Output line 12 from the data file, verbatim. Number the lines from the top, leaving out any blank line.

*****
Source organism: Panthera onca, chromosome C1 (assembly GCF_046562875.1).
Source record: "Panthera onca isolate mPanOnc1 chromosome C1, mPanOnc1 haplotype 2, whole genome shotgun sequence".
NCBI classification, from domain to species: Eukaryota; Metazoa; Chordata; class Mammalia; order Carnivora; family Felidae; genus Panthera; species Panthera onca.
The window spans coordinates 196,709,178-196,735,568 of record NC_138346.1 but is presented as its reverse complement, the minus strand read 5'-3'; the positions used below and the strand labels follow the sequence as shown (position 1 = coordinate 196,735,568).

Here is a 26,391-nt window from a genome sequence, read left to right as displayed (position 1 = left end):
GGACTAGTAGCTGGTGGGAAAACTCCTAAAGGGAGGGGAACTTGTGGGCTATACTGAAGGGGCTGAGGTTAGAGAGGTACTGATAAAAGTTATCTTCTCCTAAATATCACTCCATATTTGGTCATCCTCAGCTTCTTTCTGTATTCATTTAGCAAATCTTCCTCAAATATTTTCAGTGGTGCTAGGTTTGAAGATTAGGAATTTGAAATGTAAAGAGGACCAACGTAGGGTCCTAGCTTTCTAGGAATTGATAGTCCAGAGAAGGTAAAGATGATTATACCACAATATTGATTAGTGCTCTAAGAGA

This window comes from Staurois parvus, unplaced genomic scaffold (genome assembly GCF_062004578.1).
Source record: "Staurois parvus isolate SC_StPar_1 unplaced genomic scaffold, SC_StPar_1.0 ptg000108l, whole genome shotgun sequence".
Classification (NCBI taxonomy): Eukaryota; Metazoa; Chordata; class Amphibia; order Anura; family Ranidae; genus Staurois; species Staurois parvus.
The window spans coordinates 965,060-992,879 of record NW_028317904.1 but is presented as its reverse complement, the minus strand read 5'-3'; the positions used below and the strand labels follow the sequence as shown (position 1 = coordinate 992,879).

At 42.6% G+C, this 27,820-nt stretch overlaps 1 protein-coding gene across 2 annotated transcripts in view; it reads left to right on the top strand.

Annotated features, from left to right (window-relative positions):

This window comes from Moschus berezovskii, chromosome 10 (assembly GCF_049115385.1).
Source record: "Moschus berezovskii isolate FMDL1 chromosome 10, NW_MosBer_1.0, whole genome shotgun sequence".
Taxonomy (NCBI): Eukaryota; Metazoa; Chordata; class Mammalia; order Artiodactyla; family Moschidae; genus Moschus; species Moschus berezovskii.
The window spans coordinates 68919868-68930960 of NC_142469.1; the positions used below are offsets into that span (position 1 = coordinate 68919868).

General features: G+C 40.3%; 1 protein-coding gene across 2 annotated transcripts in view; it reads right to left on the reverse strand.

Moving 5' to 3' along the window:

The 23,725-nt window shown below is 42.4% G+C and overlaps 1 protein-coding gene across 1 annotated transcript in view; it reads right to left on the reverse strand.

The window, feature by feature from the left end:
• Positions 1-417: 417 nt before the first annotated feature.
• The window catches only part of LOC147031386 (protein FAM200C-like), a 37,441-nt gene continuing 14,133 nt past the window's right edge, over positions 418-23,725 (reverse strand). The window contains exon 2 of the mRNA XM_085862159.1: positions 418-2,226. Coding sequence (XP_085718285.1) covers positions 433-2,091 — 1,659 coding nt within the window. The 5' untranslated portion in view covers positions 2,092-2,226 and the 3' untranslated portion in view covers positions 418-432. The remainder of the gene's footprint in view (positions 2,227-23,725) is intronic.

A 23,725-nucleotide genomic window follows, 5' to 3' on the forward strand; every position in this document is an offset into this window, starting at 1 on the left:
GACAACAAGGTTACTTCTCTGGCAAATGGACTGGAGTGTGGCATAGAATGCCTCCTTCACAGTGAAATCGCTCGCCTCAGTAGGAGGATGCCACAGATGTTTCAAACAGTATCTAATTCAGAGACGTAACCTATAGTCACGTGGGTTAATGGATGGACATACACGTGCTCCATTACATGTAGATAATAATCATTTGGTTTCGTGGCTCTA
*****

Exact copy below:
Annotated features, from left to right (window-relative positions):